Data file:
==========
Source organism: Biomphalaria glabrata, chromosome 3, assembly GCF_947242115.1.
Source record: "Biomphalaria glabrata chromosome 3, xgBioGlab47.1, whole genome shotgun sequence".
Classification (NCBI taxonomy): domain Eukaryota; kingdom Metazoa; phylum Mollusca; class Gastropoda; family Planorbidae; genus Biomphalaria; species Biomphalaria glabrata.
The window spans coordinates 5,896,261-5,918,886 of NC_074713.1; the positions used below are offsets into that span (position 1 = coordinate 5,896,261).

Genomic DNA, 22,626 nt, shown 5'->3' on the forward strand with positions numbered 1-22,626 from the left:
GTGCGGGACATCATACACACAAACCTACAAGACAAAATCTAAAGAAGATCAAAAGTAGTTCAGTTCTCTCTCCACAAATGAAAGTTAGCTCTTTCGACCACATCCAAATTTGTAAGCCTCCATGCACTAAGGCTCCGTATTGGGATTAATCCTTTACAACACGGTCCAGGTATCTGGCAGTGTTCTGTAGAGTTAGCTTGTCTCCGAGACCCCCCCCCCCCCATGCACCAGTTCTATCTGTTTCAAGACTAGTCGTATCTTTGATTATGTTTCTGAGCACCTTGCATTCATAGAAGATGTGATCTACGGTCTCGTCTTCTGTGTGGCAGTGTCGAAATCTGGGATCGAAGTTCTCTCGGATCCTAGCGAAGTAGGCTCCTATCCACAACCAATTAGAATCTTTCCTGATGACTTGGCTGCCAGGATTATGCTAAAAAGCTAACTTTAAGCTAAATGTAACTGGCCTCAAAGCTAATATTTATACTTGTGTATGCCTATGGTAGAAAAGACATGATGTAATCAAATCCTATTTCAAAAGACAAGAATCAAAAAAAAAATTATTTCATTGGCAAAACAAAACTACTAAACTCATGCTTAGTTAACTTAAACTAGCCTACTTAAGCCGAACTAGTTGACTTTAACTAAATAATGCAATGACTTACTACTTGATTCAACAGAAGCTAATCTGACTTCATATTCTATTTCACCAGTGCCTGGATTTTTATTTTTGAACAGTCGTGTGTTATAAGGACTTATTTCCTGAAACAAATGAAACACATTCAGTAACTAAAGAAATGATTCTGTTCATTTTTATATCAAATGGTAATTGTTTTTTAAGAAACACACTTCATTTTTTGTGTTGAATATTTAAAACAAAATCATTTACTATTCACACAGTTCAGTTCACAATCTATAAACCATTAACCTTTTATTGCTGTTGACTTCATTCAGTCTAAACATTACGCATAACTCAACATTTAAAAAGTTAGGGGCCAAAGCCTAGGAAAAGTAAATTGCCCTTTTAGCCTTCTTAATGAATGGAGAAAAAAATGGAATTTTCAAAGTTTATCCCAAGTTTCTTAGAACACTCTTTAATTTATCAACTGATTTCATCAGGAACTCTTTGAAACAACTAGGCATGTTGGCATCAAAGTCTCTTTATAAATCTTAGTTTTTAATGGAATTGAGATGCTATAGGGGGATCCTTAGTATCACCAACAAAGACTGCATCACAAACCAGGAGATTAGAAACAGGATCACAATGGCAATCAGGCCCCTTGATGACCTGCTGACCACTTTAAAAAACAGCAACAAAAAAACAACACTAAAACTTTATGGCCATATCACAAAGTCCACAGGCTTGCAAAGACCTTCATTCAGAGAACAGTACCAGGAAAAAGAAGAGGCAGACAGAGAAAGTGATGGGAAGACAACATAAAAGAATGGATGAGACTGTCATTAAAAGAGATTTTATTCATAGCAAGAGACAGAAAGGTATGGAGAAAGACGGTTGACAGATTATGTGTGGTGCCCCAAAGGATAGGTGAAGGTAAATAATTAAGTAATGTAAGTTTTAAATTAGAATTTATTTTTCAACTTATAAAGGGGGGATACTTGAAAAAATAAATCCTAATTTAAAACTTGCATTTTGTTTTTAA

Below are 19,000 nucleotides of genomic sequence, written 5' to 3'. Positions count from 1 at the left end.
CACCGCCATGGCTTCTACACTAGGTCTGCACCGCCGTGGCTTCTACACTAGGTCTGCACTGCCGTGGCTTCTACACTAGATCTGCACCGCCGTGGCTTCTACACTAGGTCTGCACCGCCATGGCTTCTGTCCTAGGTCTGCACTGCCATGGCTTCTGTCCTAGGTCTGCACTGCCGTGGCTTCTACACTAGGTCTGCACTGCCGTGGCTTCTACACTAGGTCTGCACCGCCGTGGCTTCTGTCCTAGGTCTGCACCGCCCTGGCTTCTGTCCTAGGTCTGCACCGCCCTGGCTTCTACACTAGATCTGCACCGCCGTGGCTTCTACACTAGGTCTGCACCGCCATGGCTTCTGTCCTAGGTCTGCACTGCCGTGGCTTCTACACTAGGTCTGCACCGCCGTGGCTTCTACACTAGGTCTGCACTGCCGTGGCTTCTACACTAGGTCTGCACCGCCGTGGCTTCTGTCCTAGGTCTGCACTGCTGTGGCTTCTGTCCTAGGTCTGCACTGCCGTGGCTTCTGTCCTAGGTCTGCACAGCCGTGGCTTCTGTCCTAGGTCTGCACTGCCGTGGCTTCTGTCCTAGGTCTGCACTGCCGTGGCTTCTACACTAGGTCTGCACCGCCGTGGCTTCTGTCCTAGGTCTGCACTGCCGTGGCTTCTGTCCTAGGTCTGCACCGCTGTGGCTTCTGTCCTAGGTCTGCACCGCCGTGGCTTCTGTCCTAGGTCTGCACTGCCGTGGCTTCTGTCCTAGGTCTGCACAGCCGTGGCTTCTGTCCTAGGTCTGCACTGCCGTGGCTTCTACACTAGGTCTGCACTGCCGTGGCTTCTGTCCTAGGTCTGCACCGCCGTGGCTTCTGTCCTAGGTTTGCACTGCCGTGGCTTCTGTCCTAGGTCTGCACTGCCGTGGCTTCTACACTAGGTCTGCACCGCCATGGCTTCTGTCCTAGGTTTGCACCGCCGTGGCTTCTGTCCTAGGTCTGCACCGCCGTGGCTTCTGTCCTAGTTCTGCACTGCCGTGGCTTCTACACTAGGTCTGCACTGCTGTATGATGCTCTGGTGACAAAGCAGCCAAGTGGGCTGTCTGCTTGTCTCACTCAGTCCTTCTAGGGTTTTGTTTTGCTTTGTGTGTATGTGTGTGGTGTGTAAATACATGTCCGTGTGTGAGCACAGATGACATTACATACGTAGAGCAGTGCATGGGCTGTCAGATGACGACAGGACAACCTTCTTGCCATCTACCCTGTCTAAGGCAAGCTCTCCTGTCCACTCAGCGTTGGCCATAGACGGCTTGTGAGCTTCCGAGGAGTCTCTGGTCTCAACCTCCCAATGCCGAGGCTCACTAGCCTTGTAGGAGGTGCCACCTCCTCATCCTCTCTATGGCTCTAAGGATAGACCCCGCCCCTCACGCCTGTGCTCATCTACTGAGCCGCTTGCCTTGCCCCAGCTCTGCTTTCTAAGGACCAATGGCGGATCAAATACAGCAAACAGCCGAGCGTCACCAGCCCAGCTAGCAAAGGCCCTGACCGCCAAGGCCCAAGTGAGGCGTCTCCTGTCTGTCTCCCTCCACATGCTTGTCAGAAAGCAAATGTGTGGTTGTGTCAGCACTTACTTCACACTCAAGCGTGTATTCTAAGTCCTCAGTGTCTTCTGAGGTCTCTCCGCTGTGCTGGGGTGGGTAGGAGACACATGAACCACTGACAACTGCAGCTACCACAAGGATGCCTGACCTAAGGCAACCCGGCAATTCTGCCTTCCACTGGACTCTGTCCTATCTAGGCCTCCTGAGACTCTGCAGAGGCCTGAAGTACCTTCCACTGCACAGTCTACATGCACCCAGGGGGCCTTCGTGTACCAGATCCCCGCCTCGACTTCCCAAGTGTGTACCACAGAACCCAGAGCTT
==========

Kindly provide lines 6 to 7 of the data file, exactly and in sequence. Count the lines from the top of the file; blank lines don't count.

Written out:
GTGCGGGACATCATACACACAAACCTACAAGACAAAATCTAAAGAAGATCAAAAGTAGTTCAGTTCTCTCTCCACAAATGAAAGTTAGCTCTTTCGACCACATCCAAATTTGTAAGCCTCCATGCACTAAGGCTCCGTATTGGGATTAATCCTTTACAACACGGTCCAGGTATCTGGCAGTGTTCTGTAGAGTTAGCTTGTCTCCGAGACCCCCCCCCCCCCATGCACCAGTTCTATCTGTTTCAAGACTAGTCGTATCTTTGATTATGTTTCTGAGCACCTTGCATTCATAGAAGATGTGATCTACGGTCTCGTCTTCTGTGTGGCAGTGTCGAAATCTGGGATCGAAGTTCTCTCGGATCCTAGCGAAGTAGGCTCCTATCCACAACCAATTAGAATCTTTCCTGATGACTTGGCTGCCAGGATTATGCTAAAAAGCTAACTTTAAGCTAAATGTAACTGGCCTCAAAGCTAATATTTATACTTGTGTATGCCTATGGTAGAAAAGACATGATGTAATCAAATCCTATTTCAAAAGACAAGAATCAAAAAAAAAATTATTTCATTGGCAAAACAAAACTACTAAACTCATGCTTAGTTAACTTAAACTAGCCTACTTAAGCCGAACTAGTTGACTTTAACTAAATAATGCAATGACTTACTACTTGATTCAACAGAAGCTAATCTGACTTCATATTCTATTTCACCAGTGCCTGGATTTTTATTTTTGAACAGTCGTGTGTTATAAGGACTTATTTCCTGAAACAAATGAAACACATTCAGTAACTAAAGAAATGATTCTGTTCATTTTTATATCAAATGGTAATTGTTTTTTAAGAAACACACTTCATTTTTTGTGTTGAATATTTAAAACAAAATCATTTACTATTCACACAGTTCAGTTCACAATCTATAAACCATTAACCTTTTATTGCTGTTGACTTCATTCAGTCTAAACATTACGCATAACTCAACATTTAAAAAGTTAGGGGCCAAAGCCTAGGAAAAGTAAATTGCCCTTTTAGCCTTCTTAATGAATGGAGAAAAAAATGGAATTTTCAAAGTTTATCCCAAGTTTCTTAGAACACTCTTTAATTTATCAACTGATTTCATCAGGAACTCTTTGAAACAACTAGGCATGTTGGCATCAAAGTCTCTTTATAAATCTTAGTTTTTAATGGAATTGAGATGCTATAGGGGGATCCTTAGTATCACCAACAAAGACTGCATCACAAACCAGGAGATTAGAAACAGGATCACAATGGCAATCAGGCCCCTTGATGACCTGCTGACCACTTTAAAAAACAGCAACAAAAAAACAACACTAAAACTTTATGGCCATATCACAAAGTCCACAGGCTTGCAAAGACCTTCATTCAGAGAACAGTACCAGGAAAAAGAAGAGGCAGACAGAGAAAGTGATGGGAAGACAACATAAAAGAATGGATGAGACTGTCATTAAAAGAGATTTTATTCATAGCAAGAGACAGAAAGGTATGGAGAAAGACGGTTGACAGATTATGTGTGGTGCCCCAAAGGATAGGTGAAGGTAAATAATTAAGTAATGTAAGTTTTAAATTAGAATTTATTTTTCAACTTATAAAGGGGGGATACTTGAAAAAATAAATCCTAATTTAAAACTTGCATTTTGTTTTTAA

Below are 19,000 nucleotides of genomic sequence, written 5' to 3'. Positions count from 1 at the left end.